2.5 hours, Start: 11:00
Triana is one of the trendiest neighborhoods in Seville, and a must-see on your visit here. Flush with art, culture, and customs unique to this end of the city, this hip quarter of Seville is also the cradle of flamenco, that glorious style of music of this Andalusian-region of Spain. Indeed, Triana is more than just another stop on your list of places to see: it is a unique philosophy and a way of life, one that demands it be experienced and savored.
On a peninsula distinct from the rest of Seville, we crack Triana’s special code, strolling through its bustling market, flooded with good people enjoying the day. Of course there are bars and chemists and a town square, and the streets are always welcoming. But look closely and you will find the people of this special neighborhood do things with a certain flair all their own, and yet remain so very down-to-earth. This is what it truly means to be from here, to be a Trianeros.
Our tour of this special place begins on the Seville side of the river Guadalquivir, at the foot of the bridge Isabel II (also known as the Triana Bridge). Crossing the bridge together, we venture deep into the neighborhood’s history, beginning at the food market where we get our first taste of Triana life. There is art in every direction: witness the flower-filled patios, tiled in yellow and blue. And listen to the warm flamenco with the familiar clickety-clack of castañuelas—an ongoing and welcoming hymn to all.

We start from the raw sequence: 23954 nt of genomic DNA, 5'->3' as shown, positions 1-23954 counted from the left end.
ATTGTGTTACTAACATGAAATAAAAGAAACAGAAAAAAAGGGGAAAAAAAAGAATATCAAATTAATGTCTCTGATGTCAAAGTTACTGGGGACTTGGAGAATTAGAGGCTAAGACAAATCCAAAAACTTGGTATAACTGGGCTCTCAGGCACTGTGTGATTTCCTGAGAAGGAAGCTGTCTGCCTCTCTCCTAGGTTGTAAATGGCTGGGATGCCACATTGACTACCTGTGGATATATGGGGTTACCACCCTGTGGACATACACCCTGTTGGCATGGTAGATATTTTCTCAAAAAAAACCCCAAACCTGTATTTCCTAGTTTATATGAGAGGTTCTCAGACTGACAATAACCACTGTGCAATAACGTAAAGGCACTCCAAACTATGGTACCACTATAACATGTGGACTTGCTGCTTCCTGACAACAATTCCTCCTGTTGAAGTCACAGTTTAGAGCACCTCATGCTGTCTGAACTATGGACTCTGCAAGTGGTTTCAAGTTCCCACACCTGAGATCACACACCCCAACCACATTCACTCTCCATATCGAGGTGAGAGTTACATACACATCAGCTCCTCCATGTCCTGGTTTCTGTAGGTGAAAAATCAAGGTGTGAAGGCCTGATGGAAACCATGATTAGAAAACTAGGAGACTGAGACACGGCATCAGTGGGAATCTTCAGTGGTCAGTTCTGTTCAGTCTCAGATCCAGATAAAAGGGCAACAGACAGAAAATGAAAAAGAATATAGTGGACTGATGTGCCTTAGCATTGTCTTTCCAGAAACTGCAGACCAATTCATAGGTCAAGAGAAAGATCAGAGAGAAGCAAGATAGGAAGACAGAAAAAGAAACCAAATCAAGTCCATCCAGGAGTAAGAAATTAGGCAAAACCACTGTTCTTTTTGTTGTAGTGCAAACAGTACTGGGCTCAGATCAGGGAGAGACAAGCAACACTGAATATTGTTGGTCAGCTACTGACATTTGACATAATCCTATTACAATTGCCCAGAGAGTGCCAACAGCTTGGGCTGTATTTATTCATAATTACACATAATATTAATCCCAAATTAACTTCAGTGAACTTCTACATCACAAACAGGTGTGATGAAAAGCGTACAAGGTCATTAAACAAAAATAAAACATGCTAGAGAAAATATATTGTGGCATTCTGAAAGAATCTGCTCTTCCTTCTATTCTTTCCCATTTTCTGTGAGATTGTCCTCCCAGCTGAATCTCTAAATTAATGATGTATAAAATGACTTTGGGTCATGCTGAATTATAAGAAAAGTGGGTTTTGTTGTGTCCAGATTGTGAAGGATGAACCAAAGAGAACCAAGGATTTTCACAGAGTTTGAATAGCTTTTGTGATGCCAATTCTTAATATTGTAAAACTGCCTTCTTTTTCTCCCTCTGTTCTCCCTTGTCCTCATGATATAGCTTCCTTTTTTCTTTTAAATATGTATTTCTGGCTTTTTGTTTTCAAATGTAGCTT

We move along and visit the dark side of Triana’s past—-so many neighborhoods and towns have them—-on our walk through the Alley of the Inquisition. We learn, but we do not linger. For there is great architecture yet to see and to marvel. We visit grand churches such as the “Capilla de los Marineros” (Chapel of the Sailors) and the “Real Parroquia de Señora Santa Ana” (Royal Parish of Our Lady Saint Ana). And there are yet others we visit that play a crucial role in Seville’s Easter celebration of “Semana Santa,” or Holy Week.
All of this is prelude to Calle Pureza, which means the ‘’Street of Purity,’’ and where our tour ends. (It is also referred to as Calle Betis, which is one Seville’s favourite football clubs.) Better for you to see Calle Pureza than to read about it here. But then, that is Triana.
So come and experience with us this magical place, and for a couple of hours (at least) enjoy living the life of a Trianero or Trianera. Enjoy this tour with us.
Puente de Triana (Triana Bridge).
Callejón de la Inquisición (Inquisition Alley).
Mercado de abastos de Triana (Food market of Triana).
Capilla de los Marineros (Chapel of the Sailors).
Parroquia de Santa Ana.
Casa de las flores (House of flowers).
Calle Betis (Betis Street).
Calle Pureza (Purity Street).
Iglesia del Cachorro (Church of the Cachorro).
Castillo de San Jorge (Saint George Castle).
Capilla del Carmen (Chapel of Carmen).
Plaza del Altozano (Altozano square).
And so much more!.
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